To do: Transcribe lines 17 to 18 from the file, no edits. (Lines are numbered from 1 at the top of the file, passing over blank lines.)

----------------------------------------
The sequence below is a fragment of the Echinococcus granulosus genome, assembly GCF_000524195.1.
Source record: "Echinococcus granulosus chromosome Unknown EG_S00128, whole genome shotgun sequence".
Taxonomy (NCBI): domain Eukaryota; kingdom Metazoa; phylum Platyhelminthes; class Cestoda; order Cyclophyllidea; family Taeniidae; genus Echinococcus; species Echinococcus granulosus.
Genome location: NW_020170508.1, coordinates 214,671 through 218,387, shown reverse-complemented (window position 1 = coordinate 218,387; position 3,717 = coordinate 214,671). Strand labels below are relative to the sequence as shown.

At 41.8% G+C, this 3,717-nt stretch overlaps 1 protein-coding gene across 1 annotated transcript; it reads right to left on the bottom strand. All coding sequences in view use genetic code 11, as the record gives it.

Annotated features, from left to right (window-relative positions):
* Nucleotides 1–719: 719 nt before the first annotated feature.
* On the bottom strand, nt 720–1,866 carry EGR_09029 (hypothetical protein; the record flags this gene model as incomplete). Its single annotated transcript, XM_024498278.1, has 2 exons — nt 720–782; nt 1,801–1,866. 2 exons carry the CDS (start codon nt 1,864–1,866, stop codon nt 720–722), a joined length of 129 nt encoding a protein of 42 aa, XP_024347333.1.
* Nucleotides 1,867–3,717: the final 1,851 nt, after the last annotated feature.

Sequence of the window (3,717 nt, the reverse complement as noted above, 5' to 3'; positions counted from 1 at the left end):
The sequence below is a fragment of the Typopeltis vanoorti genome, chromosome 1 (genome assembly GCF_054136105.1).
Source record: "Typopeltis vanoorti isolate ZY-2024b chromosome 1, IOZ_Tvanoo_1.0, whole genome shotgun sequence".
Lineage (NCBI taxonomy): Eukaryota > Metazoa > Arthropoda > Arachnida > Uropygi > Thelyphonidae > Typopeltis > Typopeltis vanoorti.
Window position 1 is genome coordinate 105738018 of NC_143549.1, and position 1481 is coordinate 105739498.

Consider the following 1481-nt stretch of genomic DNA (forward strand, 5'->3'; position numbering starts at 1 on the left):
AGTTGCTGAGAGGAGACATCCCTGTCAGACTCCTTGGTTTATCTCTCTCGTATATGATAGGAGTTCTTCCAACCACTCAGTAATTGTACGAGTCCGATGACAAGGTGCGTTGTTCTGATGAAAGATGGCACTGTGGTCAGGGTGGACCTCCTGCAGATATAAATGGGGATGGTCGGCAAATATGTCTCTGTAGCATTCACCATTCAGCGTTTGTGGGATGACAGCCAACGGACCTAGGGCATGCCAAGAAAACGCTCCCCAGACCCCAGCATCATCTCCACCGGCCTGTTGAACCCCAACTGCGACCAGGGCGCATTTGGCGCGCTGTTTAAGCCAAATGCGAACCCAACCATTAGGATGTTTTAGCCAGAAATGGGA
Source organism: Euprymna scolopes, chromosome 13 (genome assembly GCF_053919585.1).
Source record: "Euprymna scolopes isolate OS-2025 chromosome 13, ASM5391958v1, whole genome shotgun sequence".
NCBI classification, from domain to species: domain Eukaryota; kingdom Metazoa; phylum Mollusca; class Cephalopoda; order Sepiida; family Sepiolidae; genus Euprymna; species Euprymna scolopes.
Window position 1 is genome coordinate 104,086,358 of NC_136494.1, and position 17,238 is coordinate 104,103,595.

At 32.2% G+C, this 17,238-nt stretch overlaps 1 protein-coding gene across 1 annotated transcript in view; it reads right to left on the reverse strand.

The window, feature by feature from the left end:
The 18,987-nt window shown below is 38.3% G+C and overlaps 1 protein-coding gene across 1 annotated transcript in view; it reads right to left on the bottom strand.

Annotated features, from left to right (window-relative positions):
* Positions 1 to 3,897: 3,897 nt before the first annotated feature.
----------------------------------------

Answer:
Source organism: Euprymna scolopes, chromosome 13 (genome assembly GCF_053919585.1).
Source record: "Euprymna scolopes isolate OS-2025 chromosome 13, ASM5391958v1, whole genome shotgun sequence".